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“It basically comes from the Lurianic kabbalist tradition that looks to inspire a mystical brotherhood and tries to force the hand of God through mystical practice,” said Thomas, a scholar of Sephardic musical traditions who composes new settings for piyutim for his musical ensemble Asefa. “A major theme of the bakashot is asking for redemption. They are indelibly marked by the tragedy of the Spanish expulsion – and by the urgency that ‘this has got to be the time’ of redemption.”
The tradition spread throughout the Sephardic world with each community developing its own repertoire over the ensuing centuries. Among Syrian Jews, for example, there is a set group of 66 bakashot that are recited completely or in part each week. In the Moroccan tradition, by contrast, the bakashot change from Sabbath to Sabbath based on the weekly Torah portion. The communities with the most codified traditions, said Thomas, were in Morocco, Syria, Turkey, Iraq and Jerusalem.
On this Saturday evening, the performers sang the bakashot that in the Moroccan tradition would normally be sung on the Sabbath preceding Purim, although that Sabbath had been several weeks prior. The melodic mode used for this particular group, said Abergel, was one heavily influenced by classical Andalusian tunes.
Both Ouazana and Abergel emphasized the difficulty of learning bakashot.
“Bakashot are very complex, and if you don’t have someone to teach you, they are very difficult to transmit,” Abergel said.
The difficulty of the music is one reason, experts said, the bakashot practice waned.
“It’s a tradition that really requires devoted and dedicated people,” said Rabbi Daniel Bouskila, director of the Sephardic Educational Center in Los Angeles. “Like many other aspects of Sephardic life in the U.S., a lot was lost. For a long time the narrative was that we were ‘the other.’ So we assimilated into Ashkenazi Jewry or assimilated out of Judaism altogether.”
The general decline in religious observance during the 20th century and the great disruption to Sephardic communities that was brought about when they left homelands in which they had been rooted for centuries were also contributing factors to the decline in the practice.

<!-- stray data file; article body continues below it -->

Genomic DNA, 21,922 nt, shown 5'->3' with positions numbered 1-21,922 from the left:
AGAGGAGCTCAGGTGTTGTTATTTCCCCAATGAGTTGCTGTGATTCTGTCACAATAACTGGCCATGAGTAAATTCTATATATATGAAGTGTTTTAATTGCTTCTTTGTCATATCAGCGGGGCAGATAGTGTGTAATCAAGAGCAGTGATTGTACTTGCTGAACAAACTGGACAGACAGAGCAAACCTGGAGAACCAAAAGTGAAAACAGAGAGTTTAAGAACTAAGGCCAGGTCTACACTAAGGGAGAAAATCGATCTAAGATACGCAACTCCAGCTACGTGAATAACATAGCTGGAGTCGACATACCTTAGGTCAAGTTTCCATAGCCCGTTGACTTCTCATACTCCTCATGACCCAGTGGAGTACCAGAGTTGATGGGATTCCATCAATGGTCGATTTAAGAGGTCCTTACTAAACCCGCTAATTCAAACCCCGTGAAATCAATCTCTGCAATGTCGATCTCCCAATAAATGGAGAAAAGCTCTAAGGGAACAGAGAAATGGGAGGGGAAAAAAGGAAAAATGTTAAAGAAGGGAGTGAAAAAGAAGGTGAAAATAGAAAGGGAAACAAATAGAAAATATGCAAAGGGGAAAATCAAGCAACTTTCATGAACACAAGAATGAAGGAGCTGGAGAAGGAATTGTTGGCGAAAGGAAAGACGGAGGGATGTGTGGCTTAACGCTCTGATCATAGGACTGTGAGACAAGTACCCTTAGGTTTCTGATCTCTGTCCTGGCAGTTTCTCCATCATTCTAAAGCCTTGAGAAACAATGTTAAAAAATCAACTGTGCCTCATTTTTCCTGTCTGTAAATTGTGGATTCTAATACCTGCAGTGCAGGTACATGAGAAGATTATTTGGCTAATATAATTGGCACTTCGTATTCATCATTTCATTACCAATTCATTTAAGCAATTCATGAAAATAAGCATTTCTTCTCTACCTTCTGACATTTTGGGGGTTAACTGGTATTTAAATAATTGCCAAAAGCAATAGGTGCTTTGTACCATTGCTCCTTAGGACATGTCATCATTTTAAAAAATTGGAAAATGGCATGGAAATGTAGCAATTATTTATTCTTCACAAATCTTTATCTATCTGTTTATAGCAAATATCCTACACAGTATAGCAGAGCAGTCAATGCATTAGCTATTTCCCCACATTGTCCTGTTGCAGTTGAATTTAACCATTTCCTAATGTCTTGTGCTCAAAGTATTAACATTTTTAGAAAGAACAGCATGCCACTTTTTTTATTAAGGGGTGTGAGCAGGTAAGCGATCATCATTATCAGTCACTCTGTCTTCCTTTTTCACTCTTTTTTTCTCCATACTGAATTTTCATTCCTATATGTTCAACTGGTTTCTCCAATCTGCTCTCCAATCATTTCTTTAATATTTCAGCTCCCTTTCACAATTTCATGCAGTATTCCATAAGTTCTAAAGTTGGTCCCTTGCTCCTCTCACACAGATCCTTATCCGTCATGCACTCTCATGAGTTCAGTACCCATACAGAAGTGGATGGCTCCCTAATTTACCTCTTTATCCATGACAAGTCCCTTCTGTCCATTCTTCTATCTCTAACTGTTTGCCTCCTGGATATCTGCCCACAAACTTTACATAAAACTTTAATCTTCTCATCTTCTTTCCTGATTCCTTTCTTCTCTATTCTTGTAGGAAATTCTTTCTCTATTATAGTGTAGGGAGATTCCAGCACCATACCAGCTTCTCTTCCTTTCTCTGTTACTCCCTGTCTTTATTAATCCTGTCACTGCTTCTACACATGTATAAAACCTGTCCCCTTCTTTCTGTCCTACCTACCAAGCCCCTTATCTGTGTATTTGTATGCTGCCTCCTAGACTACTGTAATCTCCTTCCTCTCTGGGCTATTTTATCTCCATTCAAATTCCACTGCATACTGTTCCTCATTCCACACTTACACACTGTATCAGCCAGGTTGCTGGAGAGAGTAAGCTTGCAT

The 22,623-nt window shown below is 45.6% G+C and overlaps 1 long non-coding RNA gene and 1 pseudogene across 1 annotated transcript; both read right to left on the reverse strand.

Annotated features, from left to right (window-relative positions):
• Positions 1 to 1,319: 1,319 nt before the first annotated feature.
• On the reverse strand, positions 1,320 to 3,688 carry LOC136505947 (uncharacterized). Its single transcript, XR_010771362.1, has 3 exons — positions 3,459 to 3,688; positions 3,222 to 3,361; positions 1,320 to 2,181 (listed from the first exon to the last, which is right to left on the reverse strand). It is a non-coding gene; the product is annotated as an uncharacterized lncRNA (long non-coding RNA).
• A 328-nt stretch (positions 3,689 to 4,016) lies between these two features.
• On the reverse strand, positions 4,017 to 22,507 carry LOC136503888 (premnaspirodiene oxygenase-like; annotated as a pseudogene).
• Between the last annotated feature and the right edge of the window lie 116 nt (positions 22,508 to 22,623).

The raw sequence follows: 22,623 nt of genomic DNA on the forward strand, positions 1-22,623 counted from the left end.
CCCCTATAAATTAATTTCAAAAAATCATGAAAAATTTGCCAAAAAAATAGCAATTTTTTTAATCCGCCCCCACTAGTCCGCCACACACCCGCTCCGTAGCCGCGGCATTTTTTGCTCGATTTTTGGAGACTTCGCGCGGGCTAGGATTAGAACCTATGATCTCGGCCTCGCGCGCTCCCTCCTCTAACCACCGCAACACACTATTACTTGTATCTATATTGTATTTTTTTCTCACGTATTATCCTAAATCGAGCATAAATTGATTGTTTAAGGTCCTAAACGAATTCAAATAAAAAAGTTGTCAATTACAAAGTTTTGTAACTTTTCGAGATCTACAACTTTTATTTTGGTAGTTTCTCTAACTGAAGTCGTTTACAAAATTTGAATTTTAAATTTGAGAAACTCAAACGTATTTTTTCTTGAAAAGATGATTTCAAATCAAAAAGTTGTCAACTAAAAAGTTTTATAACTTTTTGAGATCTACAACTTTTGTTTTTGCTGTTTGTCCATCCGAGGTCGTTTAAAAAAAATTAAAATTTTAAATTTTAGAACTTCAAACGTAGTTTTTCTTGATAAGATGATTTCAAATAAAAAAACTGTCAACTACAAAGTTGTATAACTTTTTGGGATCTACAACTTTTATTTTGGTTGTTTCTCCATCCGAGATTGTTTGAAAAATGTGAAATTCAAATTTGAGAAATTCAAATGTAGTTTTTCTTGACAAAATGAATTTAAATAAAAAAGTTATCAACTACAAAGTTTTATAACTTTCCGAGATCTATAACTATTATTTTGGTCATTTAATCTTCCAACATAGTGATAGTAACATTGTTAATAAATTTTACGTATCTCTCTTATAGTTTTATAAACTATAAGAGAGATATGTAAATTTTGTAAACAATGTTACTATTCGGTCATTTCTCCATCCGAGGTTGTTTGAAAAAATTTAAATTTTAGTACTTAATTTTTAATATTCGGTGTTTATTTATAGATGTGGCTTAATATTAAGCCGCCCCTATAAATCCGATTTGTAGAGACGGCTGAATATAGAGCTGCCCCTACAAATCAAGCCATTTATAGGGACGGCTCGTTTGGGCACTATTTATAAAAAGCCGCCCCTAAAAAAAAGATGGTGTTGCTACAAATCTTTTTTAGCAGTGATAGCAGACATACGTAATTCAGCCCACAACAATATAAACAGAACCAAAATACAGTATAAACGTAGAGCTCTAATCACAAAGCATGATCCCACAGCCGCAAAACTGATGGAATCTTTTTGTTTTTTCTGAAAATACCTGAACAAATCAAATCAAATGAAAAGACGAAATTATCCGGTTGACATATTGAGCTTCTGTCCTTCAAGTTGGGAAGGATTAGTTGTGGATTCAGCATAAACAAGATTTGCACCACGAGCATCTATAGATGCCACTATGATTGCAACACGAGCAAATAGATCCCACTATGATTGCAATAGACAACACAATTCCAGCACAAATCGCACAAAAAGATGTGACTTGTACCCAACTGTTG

Today, in the United States, “it’s a matter of small pockets here and there that are bringing it back,” Bouskila said. “It’s a slow surge rather than a major revolution.”
Bouskila points to several Sephardic synagogues in Los Angeles that have occasional performances and one that goes through the entire traditional Moroccan cycle of bakashot, but on Monday evenings.
Thomas, who for two years has helped organize bakashot classes among Brooklyn’s Moroccan Jews, says that bakashot have also experienced a resurgence in the local Syrian community.
The renewed interest in bakashot can in part be attributed to increased religious observance, experts said, but it also takes its impetus from two phenomena spilling over from Israel. The first, said Thomas, is a surge in interest in piyutim across both secular and religious Israeli society. The second is the tremendous reawakening of Sephardic pride and culture in Israel that began in the 1970s and which recent immigrants to the U.S. have brought with them.
In Israel, the bakashot tradition has experienced a much more vigorous revival, even reaching into popular music.
“We are recapturing our identity,” Bouskila said. “Bakashot is part of the package.”
Brigitte Dayan, who hosted the gathering with her husband in their apartment, called the evening “incredibly moving.”
“What I was seeing in front of my eyes in the modern day and in a modern way was the perpetuation of our tradition,” she said. “It is what my husband and I want to transmit to our children.”